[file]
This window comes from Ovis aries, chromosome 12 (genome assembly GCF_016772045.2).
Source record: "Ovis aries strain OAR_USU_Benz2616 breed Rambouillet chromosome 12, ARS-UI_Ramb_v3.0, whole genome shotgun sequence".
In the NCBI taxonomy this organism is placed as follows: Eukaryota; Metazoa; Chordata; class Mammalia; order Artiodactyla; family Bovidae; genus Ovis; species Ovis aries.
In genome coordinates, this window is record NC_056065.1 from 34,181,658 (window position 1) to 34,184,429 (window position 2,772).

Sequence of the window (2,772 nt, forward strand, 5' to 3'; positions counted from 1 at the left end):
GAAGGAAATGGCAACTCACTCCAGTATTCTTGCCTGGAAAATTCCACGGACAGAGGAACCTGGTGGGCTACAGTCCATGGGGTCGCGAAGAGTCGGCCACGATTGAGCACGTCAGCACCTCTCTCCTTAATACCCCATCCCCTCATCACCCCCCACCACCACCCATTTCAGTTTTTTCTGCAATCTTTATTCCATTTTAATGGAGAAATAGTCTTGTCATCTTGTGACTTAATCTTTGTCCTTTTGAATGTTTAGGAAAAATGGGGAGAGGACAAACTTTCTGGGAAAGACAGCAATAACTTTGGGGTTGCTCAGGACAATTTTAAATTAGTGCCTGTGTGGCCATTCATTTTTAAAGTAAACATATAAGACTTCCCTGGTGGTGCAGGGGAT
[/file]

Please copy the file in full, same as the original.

This window comes from Ovis aries, chromosome 12 (genome assembly GCF_016772045.2).
Source record: "Ovis aries strain OAR_USU_Benz2616 breed Rambouillet chromosome 12, ARS-UI_Ramb_v3.0, whole genome shotgun sequence".
In the NCBI taxonomy this organism is placed as follows: Eukaryota; Metazoa; Chordata; class Mammalia; order Artiodactyla; family Bovidae; genus Ovis; species Ovis aries.
In genome coordinates, this window is record NC_056065.1 from 34,181,658 (window position 1) to 34,184,429 (window position 2,772).

Sequence of the window (2,772 nt, forward strand, 5' to 3'; positions counted from 1 at the left end):
GAAGGAAATGGCAACTCACTCCAGTATTCTTGCCTGGAAAATTCCACGGACAGAGGAACCTGGTGGGCTACAGTCCATGGGGTCGCGAAGAGTCGGCCACGATTGAGCACGTCAGCACCTCTCTCCTTAATACCCCATCCCCTCATCACCCCCCACCACCACCCATTTCAGTTTTTTCTGCAATCTTTATTCCATTTTAATGGAGAAATAGTCTTGTCATCTTGTGACTTAATCTTTGTCCTTTTGAATGTTTAGGAAAAATGGGGAGAGGACAAACTTTCTGGGAAAGACAGCAATAACTTTGGGGTTGCTCAGGACAATTTTAAATTAGTGCCTGTGTGGCCATTCATTTTTAAAGTAAACATATAAGACTTCCCTGGTGGTGCAGGGGAT